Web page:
It’s Murmansk, Russia, and the April air temperature is below freezing. More pertinently, the water into which you are about to step is at freezing point – and you’re going to be spending the next 20 minutes or so swimming in nothing more than a bathing suit. You raise the flag of your native country above your head, and the crowd go wild. How do you feel?
“Absolutely terrified,” says Annette Daly, Careers Adviser at the University, and gold medallist for Zimbabwe at the 2015 World Ice Swimming Championship. “I thought to myself, ‘What on earth am I doing here? This is really going to hurt’. Just talking about it now is giving me butterflies.”
For Annette, it was the pinnacle of a remarkable adventure – one that saw her transported to the realms of superstardom for five days. Now, back on campus with her feet firmly on dry land, the story unfolds equal parts bravery, eccentricity…shivery.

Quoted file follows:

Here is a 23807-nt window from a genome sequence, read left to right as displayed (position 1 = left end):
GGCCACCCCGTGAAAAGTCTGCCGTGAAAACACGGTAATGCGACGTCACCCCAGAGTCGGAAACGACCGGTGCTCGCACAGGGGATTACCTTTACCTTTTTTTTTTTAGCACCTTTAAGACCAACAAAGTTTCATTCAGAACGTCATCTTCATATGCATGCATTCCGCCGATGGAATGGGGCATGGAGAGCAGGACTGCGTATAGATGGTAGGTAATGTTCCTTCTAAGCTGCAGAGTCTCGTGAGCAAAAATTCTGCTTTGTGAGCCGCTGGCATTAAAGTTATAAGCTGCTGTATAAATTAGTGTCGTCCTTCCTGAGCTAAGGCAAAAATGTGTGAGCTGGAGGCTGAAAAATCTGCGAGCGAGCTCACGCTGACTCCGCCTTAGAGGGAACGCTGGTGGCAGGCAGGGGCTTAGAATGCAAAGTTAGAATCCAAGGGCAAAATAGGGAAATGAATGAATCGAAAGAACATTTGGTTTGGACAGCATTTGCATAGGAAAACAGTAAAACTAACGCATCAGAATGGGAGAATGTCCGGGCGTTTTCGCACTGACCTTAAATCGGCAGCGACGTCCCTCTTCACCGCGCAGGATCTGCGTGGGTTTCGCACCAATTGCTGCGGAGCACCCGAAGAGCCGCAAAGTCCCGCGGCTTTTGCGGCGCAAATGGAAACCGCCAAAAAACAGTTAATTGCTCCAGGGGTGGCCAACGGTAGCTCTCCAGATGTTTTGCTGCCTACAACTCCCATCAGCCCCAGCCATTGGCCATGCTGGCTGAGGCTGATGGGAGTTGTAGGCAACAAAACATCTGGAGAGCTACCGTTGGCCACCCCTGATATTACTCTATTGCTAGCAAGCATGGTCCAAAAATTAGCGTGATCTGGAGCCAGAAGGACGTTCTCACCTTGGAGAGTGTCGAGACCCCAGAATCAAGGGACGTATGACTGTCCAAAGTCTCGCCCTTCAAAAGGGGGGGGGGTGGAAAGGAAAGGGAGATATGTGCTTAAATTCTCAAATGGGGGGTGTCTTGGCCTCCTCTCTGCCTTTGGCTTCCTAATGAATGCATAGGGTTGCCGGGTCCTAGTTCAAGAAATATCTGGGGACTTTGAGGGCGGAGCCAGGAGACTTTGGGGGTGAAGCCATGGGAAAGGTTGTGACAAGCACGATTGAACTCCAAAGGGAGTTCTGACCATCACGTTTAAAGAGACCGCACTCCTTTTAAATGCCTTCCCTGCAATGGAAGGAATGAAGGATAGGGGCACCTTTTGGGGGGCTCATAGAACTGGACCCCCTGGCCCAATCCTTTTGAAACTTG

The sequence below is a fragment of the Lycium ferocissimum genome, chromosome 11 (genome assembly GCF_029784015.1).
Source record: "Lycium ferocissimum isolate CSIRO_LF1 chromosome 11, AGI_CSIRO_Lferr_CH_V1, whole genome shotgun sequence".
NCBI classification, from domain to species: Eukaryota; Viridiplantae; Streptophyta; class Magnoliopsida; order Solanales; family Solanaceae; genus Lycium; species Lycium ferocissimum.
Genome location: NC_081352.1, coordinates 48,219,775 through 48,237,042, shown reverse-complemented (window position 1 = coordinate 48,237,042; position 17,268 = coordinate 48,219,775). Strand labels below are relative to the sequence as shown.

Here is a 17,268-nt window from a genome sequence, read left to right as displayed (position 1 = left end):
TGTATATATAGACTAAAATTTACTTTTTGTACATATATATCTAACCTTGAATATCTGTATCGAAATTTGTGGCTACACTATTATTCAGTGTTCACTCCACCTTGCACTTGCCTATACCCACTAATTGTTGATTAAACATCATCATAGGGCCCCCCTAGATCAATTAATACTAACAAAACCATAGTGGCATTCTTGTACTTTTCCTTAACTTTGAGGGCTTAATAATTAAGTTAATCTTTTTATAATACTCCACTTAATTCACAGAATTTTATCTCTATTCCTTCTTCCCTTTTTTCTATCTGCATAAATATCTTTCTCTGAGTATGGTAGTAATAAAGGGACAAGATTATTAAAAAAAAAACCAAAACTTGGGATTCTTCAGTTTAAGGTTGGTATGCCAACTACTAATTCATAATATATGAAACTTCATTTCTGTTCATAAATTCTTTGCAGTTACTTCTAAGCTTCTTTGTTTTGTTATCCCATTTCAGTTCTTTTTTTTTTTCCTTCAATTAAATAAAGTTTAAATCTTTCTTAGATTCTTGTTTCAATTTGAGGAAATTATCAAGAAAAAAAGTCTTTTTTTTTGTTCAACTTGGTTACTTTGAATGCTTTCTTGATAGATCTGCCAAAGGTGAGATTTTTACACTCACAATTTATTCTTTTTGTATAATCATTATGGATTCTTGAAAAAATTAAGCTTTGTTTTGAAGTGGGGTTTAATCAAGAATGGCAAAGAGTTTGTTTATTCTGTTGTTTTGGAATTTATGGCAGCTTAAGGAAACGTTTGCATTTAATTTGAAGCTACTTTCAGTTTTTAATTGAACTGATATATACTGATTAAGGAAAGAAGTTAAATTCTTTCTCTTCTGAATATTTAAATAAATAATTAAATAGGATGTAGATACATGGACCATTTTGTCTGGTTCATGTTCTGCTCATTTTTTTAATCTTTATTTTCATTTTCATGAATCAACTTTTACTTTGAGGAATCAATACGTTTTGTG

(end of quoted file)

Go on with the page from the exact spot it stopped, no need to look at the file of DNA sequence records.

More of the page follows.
“It all began when I became member of the Devon and Cornwall Wild Swimming group,” she says. “Through the club, I discovered a group of like-minded people who enjoy swimming in cold water. There’s something about swimming in really cold water – it’s the mental challenge for sure, but you also get this tremendous endorphin rush afterwards. I've always enjoyed it.”
Training at a quarry lake on Bodmin Moor, Annette completed her first ice mile in 2014, becoming the 74th person to achieve the feat. Despite enjoying the experience, a back injury took her out of the water for a number of months, and it was only when she applied to take part in the World Championships – and was accepted to represent Zimbabwe – that things really began to happen.
“I’d been off work and having physio on my back and the combination of the exercise and the cold water really helped me get back to work,” Annette says. “I did a couple of swims, including one at Lake Windermere, and began to regain my fitness. With ice swimming, it’s not something you can do on your own – you need a lot of support, like medical teams around you in case you get into difficulties.”